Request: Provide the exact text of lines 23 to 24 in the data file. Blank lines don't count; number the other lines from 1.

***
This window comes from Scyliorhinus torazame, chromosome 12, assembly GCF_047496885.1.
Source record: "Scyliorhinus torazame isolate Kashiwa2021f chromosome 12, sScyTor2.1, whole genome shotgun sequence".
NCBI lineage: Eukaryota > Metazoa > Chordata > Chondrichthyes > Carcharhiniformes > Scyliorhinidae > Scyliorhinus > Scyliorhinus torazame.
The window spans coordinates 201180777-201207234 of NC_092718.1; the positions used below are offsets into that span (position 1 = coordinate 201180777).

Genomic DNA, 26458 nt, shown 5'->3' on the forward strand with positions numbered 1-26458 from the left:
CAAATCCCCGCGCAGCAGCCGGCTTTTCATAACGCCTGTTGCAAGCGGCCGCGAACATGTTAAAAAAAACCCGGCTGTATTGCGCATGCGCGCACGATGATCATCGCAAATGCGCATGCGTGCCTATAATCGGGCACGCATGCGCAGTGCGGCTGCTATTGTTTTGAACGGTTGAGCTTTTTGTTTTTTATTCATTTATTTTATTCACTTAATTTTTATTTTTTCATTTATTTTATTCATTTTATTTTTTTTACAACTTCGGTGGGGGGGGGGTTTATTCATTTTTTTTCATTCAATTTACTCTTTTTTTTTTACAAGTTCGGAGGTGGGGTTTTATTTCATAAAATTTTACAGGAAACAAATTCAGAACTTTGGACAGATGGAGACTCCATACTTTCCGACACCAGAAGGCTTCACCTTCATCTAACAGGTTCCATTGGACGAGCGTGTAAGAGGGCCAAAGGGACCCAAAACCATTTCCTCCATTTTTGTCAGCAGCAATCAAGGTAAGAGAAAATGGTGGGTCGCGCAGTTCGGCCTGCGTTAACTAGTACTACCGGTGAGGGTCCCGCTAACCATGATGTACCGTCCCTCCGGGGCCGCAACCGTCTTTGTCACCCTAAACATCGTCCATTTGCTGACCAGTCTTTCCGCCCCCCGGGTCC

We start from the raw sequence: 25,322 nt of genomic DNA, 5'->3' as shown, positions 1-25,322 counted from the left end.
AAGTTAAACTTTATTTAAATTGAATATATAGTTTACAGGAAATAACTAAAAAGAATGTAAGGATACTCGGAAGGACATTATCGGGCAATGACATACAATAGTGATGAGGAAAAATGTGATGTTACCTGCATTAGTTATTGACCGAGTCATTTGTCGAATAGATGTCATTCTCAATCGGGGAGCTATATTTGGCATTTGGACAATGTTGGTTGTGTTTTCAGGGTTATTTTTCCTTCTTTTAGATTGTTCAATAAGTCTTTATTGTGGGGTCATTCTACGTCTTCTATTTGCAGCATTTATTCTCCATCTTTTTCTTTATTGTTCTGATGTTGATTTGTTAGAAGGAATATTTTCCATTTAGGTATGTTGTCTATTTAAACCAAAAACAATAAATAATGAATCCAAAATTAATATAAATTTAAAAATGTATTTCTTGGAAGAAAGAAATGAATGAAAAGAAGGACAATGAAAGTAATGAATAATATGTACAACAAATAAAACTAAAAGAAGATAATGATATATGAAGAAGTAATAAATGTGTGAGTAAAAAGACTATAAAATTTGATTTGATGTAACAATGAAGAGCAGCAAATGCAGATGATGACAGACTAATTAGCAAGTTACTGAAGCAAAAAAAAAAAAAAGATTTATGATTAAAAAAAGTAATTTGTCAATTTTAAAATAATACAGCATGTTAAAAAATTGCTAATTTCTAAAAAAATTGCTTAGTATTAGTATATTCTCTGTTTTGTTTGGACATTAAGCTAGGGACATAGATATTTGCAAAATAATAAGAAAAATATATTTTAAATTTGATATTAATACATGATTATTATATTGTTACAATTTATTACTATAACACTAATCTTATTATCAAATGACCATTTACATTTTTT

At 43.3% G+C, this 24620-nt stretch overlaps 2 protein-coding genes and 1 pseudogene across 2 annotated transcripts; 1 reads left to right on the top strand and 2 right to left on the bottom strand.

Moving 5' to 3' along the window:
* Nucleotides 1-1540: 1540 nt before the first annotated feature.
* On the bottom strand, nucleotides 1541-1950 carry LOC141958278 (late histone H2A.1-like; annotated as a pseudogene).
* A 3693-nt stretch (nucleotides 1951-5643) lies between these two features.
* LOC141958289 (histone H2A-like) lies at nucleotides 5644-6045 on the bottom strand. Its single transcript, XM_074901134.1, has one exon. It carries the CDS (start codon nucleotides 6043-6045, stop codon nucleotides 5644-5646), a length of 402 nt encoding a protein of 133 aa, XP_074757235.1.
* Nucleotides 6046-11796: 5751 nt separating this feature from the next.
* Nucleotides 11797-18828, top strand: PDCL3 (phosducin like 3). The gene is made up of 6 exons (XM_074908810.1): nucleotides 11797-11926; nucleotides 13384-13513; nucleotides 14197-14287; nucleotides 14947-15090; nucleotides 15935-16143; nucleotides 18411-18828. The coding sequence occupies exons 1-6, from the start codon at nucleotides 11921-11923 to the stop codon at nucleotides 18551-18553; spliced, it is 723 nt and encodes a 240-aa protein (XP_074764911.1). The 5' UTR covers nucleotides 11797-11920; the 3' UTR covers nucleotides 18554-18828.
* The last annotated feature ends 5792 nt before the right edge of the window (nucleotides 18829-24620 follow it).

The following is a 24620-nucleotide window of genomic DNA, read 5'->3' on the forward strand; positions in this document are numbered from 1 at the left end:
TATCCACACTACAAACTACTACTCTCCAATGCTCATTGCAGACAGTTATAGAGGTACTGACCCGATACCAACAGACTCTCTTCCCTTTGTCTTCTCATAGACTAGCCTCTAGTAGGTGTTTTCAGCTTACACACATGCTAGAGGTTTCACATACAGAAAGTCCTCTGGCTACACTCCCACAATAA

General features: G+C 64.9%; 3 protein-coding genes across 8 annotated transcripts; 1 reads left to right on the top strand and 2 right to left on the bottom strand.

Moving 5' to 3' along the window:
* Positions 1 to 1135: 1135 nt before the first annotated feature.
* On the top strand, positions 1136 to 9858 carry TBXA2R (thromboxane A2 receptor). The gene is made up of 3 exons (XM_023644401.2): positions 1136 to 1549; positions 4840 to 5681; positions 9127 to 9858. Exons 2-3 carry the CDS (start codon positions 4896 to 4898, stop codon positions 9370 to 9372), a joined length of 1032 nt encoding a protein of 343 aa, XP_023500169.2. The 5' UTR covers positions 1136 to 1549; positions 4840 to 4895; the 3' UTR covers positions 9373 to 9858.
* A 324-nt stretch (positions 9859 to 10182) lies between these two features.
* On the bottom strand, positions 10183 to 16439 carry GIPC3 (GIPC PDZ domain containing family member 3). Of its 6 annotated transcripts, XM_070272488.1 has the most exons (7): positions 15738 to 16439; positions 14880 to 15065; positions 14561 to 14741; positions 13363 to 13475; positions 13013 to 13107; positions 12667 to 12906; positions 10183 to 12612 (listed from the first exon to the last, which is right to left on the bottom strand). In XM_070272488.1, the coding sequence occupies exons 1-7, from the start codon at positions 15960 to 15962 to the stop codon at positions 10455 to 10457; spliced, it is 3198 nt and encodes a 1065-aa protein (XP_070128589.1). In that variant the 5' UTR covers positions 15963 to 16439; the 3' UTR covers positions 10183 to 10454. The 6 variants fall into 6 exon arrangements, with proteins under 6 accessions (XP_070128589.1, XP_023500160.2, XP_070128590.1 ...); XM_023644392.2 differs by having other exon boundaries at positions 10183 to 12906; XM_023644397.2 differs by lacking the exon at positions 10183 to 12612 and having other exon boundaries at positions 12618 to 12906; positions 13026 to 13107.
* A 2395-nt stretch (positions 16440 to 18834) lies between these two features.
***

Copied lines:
* On the top strand, positions 1136 to 9858 carry TBXA2R (thromboxane A2 receptor). The gene is made up of 3 exons (XM_023644401.2): positions 1136 to 1549; positions 4840 to 5681; positions 9127 to 9858. Exons 2-3 carry the CDS (start codon positions 4896 to 4898, stop codon positions 9370 to 9372), a joined length of 1032 nt encoding a protein of 343 aa, XP_023500169.2. The 5' UTR covers positions 1136 to 1549; positions 4840 to 4895; the 3' UTR covers positions 9373 to 9858.
* A 324-nt stretch (positions 9859 to 10182) lies between these two features.